It’s never been easy for up-and-coming musicians to get heard. Record companies can only sign a fraction of the available talent, and radio stations can only play a fraction of the records they release. There simply aren’t enough hours in the day – at BBC 6 Music we get sent hundreds of CDs every week – more than anyone could possibly listen to, let alone play. And many are from record company pluggers whose sole job is to get their product played on the radio. The competition is ferocious.
Since the odds are stacked against independent artists to start with, packaging up hundreds of silver disks and mailing them out to radio stations is an expensive and inefficient way to promote their music. Not to mention an appalling waste of resources.
Of course their most precious resource of all is new songs. So how come – at a time when the police have been cracking down on music-sharing websites – many performers are nevertheless choosing to make their best tunes available on social networking sites for all the world to hear on demand?
With over half a million plays on MySpace, the award-winning hip-hop artist Akala has an interesting answer. Fans, he says, are using his page “as a radio station”. Akala’s relaxed attitude to people hearing his music online isn’t any kind of attempt to screw his record company. As an own-label independent artist, he is his record company. For him those 600,000 clicks represent airplay rather than lost income, a proposition which his continuing succcess seems to bear out.
Sites like LastFM, Bebo and MySpace are a great leveller. Everyone, rich or poor, has to start with the same basic page – all you have to be is good. All of which suggested a potential new twist to the “BBC Introducing” strand. We could level the playing field for unsigned or own-label artists by simply ignoring the daily deluge of CDs from pluggers and record companies. Why not focus exclusively on new tunes by unknown artists that can be heard on their own online pages. The sound quality wouldn’t be the same as compact disc, but so what? Even the nation’s premier pop station Radio One went out in mono on medium wave till 1994. If sound quality had been a consideration, punk rock would never have happened.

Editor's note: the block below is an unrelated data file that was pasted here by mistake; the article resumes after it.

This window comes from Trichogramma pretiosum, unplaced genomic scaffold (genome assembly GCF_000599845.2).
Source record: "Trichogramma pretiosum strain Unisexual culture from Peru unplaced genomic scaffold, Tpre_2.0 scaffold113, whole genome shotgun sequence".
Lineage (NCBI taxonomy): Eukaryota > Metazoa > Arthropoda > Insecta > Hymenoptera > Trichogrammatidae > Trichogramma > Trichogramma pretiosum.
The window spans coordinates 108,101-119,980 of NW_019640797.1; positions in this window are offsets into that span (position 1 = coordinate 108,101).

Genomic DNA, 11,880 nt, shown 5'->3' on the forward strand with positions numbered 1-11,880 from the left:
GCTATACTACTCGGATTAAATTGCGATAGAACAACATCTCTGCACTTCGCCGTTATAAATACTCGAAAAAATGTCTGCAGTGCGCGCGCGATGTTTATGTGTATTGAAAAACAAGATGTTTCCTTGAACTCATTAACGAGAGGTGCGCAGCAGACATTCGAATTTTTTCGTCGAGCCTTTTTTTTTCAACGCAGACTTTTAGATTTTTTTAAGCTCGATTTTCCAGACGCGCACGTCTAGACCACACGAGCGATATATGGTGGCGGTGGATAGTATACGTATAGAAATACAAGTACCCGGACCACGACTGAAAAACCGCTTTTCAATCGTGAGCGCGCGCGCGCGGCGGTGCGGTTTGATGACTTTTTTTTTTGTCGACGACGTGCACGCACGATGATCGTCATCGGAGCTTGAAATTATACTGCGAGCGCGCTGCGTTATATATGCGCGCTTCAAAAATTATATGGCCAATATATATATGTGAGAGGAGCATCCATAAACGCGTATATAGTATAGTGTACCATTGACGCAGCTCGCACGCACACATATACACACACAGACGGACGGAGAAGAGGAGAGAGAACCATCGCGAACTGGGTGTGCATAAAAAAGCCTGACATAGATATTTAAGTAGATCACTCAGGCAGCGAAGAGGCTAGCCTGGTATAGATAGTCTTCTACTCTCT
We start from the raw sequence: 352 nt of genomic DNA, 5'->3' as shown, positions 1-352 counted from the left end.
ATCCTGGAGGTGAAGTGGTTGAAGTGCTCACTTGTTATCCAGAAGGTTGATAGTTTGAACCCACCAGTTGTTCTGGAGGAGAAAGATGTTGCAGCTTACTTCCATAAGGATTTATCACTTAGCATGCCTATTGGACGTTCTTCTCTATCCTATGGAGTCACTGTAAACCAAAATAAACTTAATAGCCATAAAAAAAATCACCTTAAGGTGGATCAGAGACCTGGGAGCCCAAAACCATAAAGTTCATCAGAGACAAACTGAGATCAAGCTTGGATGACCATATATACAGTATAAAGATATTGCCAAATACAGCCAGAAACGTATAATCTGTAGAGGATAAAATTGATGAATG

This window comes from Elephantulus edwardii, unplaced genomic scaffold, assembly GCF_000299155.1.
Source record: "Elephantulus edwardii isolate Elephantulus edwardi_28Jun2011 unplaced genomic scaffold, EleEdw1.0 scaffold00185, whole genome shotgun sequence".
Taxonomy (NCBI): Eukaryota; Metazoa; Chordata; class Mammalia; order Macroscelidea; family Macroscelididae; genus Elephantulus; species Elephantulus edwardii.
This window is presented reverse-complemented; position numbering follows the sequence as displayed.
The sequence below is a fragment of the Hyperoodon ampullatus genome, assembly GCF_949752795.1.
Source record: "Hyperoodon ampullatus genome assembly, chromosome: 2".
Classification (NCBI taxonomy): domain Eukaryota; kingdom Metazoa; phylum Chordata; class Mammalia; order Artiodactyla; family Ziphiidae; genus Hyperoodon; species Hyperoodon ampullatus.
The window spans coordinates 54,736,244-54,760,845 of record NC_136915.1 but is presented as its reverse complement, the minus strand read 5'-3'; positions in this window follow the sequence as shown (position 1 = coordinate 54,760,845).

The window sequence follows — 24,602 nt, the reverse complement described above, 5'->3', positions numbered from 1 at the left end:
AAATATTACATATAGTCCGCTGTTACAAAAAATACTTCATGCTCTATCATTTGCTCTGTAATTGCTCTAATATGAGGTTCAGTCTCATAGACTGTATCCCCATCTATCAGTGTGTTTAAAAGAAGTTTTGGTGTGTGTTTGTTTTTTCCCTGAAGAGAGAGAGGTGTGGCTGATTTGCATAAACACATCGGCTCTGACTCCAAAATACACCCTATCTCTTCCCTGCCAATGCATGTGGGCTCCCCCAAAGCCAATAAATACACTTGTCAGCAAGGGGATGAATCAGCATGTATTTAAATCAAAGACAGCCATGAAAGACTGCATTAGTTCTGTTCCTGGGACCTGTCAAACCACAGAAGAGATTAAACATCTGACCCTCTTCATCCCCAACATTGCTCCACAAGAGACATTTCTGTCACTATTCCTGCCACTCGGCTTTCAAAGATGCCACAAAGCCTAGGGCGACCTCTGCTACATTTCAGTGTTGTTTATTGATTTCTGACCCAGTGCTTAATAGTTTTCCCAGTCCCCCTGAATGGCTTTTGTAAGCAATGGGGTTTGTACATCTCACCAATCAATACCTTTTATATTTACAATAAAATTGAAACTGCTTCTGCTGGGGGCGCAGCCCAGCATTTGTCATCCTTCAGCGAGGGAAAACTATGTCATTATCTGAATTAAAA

What actually matters is the quality of the songwriting. Much as I like the idea of new music fresh from the net, there’s an awful lot of dross out there in cyberspace. So for quality control we’d need to depend heavily on tips from discerning listeners to find the best available tracks to choose from. Then after every show our tracklisting could link back to the pages where each song came from: listeners would find bands, bands would find listeners.
Well, that’s the theory – and this weekend we’re having a go at putting it into practice. My new showcase for online music BBC Introducing: Fresh On The Net starts at midnight this Saturday night on 6 Music. And if you can help by recommending any amazing music by own-label artists you’ve discovered online, do please post the URL where we can hear it. The more startling, the better.